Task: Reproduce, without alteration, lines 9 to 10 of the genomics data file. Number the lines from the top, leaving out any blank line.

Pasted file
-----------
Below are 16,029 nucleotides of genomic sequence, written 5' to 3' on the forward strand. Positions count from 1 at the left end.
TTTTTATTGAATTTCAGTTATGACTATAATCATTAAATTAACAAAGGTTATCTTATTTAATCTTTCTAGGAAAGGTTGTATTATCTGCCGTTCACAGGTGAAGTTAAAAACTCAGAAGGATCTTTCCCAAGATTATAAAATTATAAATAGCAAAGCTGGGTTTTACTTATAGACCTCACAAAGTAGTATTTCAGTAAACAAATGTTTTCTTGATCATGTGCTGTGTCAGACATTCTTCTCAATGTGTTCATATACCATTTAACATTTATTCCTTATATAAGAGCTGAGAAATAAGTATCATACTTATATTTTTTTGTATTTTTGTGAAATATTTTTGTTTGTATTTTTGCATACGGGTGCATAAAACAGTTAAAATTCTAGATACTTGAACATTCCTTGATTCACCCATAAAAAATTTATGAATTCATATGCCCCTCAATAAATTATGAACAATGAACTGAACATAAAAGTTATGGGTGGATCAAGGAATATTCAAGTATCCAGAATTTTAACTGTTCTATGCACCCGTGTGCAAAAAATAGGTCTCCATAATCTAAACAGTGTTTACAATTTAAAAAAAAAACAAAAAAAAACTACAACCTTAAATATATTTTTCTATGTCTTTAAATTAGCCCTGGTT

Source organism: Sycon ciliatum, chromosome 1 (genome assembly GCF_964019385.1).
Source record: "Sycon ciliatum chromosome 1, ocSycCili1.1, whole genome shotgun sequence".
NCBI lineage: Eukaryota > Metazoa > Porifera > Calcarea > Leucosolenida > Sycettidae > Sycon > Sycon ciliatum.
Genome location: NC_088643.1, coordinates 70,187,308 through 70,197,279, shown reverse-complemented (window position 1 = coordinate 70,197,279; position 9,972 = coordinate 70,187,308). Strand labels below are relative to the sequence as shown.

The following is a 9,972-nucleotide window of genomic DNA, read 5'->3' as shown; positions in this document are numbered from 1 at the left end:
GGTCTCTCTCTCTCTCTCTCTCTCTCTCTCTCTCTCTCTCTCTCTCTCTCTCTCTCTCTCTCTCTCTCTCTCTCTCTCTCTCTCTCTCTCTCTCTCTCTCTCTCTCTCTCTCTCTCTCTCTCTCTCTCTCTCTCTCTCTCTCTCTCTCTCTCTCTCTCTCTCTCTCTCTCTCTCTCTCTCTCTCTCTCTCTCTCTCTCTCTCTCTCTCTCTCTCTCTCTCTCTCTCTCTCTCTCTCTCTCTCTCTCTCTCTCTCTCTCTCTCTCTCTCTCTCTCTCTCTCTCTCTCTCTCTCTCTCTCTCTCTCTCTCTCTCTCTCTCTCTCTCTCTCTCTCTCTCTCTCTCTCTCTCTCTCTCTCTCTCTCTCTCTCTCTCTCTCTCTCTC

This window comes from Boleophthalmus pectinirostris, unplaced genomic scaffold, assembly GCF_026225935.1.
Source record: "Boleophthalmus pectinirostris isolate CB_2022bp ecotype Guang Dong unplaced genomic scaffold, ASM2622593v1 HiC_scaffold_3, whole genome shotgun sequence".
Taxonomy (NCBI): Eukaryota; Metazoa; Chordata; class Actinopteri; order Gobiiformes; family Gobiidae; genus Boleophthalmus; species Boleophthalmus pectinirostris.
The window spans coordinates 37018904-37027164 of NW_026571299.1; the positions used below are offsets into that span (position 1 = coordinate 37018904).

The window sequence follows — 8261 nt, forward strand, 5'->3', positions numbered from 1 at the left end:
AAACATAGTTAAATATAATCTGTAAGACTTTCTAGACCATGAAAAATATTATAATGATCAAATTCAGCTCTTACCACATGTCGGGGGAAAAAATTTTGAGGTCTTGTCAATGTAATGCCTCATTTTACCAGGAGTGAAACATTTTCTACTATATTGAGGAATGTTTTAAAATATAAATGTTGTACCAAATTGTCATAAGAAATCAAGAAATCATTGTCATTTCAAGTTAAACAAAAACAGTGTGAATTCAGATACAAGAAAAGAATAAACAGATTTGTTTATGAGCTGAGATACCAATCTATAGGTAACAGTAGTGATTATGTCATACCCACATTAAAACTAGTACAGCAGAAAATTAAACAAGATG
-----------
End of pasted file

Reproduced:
This window comes from Boleophthalmus pectinirostris, unplaced genomic scaffold, assembly GCF_026225935.1.
Source record: "Boleophthalmus pectinirostris isolate CB_2022bp ecotype Guang Dong unplaced genomic scaffold, ASM2622593v1 HiC_scaffold_3, whole genome shotgun sequence".